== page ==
Ly­dia Cal­len­der

The Jewish Chronicle - - LIFE - COLIN CAL­LEN­DER


LY­DIA CAL­LEN­DER was one of a dy­ing breed — part of that first gen­er­a­tion of Bri­tish Jews whose fam­i­lies came to Bri­tain at the end of the 19th cen­tury to es­cape per­se­cu­tion in East­ern Europe.

Ly­dia’s life was forged by the hor­rors of the Sec­ond World War and the Holo­caust. She at­tended James Allen’s Girls’ School in Dul­wich but, as bombs fell on Lon­don dur­ing the Blitz, she was evac­u­ated with her school to the English coun­try­side, sep­a­rated from her par­ents and other fam­ily mem­bers to live with strangers. It was her wartime ex­pe­ri­ences that shaped her sense of self and of Jewish­ness.

Ly­dia was a de­voted Jew and fer­vent sup­porter of the newly es­tab­lish Jewish state of Is­rael. Af­ter the war, she be­came one of the Bri­tish founders of Magen David Adom, the med­i­cal emer­gency and am­bu­lance ser­vice that serves all Is­raelis re­gard­less of race, creed or eth­nic af­fil­i­a­tion.The char­ity was Ly­dia’s life­long pas­sion. She played

Ly­dia Cal­len­der: a strong and de­ter­mined woman and role model a key role in set­ting up the fundrais­ing in­fra­struc­ture for MDA in Eng­land. In recog­ni­tion of her many years of chari- ta­ble work there is a blood do­na­tion fa­cil­ity in Kiryat Sh­mona in north­ern Is­rael ded­i­cated in her name.

Ly­dia was a woman who knew what she wanted in life and was fear­less in pur­su­ing it. She ran her com­pany, Script Break­down Ser­vices, for 40 years with for­mi­da­ble de­ter­mi­na­tion build­ing it into a suc­cess­ful busi­ness that pro­vided in­for­ma­tion to tal­ent agents about plays, tele­vi­sion and films that were be­ing cast in Lon­don.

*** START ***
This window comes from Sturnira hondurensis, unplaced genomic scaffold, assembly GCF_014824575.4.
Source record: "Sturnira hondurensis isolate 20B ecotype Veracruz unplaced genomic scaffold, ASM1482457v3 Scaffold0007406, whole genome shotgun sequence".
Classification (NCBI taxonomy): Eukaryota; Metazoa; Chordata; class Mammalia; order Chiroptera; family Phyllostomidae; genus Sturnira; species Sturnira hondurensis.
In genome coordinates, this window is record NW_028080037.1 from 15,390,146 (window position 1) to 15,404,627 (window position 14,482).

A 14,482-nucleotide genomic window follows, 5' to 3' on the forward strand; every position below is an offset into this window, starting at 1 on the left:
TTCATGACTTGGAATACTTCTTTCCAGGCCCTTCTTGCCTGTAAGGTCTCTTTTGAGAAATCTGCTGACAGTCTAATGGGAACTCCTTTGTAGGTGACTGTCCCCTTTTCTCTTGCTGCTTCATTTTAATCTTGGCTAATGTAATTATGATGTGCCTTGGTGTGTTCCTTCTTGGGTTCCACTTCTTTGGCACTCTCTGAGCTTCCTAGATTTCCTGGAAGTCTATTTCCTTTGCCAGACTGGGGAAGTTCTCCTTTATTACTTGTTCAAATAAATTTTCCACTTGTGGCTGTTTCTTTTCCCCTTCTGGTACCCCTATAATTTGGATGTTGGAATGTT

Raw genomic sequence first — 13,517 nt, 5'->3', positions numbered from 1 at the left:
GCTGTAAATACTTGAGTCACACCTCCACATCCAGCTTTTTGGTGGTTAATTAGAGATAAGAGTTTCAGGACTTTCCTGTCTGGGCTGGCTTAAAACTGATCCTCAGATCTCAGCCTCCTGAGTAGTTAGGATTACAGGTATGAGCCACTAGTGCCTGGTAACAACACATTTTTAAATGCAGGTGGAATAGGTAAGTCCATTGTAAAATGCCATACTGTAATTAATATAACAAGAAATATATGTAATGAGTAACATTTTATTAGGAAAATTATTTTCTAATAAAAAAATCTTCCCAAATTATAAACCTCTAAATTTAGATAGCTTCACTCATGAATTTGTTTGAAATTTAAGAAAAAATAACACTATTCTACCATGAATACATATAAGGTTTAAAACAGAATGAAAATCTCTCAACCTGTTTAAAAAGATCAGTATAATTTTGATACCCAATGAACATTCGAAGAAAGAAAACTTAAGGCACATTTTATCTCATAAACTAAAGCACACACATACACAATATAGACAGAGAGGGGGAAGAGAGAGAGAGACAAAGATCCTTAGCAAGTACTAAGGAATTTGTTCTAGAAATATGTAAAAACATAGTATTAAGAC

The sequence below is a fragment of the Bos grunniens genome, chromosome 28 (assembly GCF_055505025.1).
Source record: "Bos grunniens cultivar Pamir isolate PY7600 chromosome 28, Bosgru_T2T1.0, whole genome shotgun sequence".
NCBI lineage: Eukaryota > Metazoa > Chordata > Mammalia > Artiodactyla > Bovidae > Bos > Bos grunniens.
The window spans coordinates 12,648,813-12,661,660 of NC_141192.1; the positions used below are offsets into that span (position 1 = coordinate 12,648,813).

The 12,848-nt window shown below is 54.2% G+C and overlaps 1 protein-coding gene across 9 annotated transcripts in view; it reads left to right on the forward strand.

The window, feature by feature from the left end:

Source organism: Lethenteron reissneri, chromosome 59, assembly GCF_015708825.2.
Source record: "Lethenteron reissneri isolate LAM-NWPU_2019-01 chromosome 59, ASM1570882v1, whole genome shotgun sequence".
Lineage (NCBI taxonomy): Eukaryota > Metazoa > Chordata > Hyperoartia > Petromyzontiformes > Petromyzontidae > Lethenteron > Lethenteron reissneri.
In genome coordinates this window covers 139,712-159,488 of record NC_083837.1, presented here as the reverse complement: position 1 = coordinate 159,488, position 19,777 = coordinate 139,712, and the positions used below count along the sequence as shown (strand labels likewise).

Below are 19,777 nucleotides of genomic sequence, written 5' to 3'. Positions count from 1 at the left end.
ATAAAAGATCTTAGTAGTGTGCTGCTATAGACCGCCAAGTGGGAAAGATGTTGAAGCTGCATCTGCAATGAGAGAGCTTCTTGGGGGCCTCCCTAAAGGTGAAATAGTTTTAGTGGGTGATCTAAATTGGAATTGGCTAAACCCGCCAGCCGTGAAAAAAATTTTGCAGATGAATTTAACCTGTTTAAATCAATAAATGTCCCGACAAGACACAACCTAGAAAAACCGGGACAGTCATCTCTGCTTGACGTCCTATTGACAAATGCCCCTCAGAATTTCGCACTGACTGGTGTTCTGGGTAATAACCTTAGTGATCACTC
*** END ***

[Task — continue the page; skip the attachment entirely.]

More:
Ly­dia met her hus­band Martin Cal­len­der af­ter the war at a Fabian So­ci­ety week­end re­treat at Lox­wood Hall House in Sus­sex in March 1948. Af­ter a whirl­wind ro­mance, Martin pro­posed to Ly­dia on June 8 on Hamp­stead Heath un­der the moon­light and they mar­ried on Septem­ber 14 that year.

Martin, who grew up in Hack­ney, Lon­don, grad­u­ated from the Lon­don School of Eco­nomics and, af­ter vol­un­teer­ing for ac­tive ser­vice in 1941, rose to the rank of Lieu­tenant-Colonel in the Bri­tish In­dian Army. Af­ter the war, he joined the 43 Group fight­ing Oswald Mosley’s black­shirts and reg­u­larly spoke out against the Bri­tish fas­cist move­ment at Speak­ers Cor­ner.

Af­ter Martin died, Ly­dia be­came the ma­tri­arch of the Cal­len­der fam­ily and her home at Sid­mouth Road in North- West Lon­don, where she had lived for 60 years, be­came both her sanc­tu­ary and gath­er­ing point for fam­ily mem­bers from far and wide. Her love of mu­sic,her­gar­den,an­dallth­ingsJewish, in­formed ev­ery cor­ner of her home.

As the fam­ily ma­tri­arch, Ly­dia, the witty, strong and de­ter­mined woman, be­came a role model for the next gen­er­a­tion of Cal­len­ders — her grand­chil­dren and nieces and neph­ews in Is­rael, Canada and Amer­ica. She adored them and they in turn adored her.

And, for that next gen­er­a­tion, Ly­dia was and al­ways will re­main the link be­tween the old coun­try and the new, be­tween their Jewish her­itage and their life to­day in a mod­ern mul­ti­cul­tural world. And so she lives on in Cal­len­der fam­ily mem­ory and will be re­mem­bered with a smile, with love, re­spect, and great ad­mi­ra­tion. She is sur­vived by her son Colin and his wife El­iz­a­beth, and her grand­chil­dren in New York — Ian, Caro­line and Char­lotte — her daugh­ter Claire and her part­ner An­nette, and her son Nee­man and his daugh­ters Rivka, Sarah, Chava and Meira in Is­rael and sis­ter Wendy.

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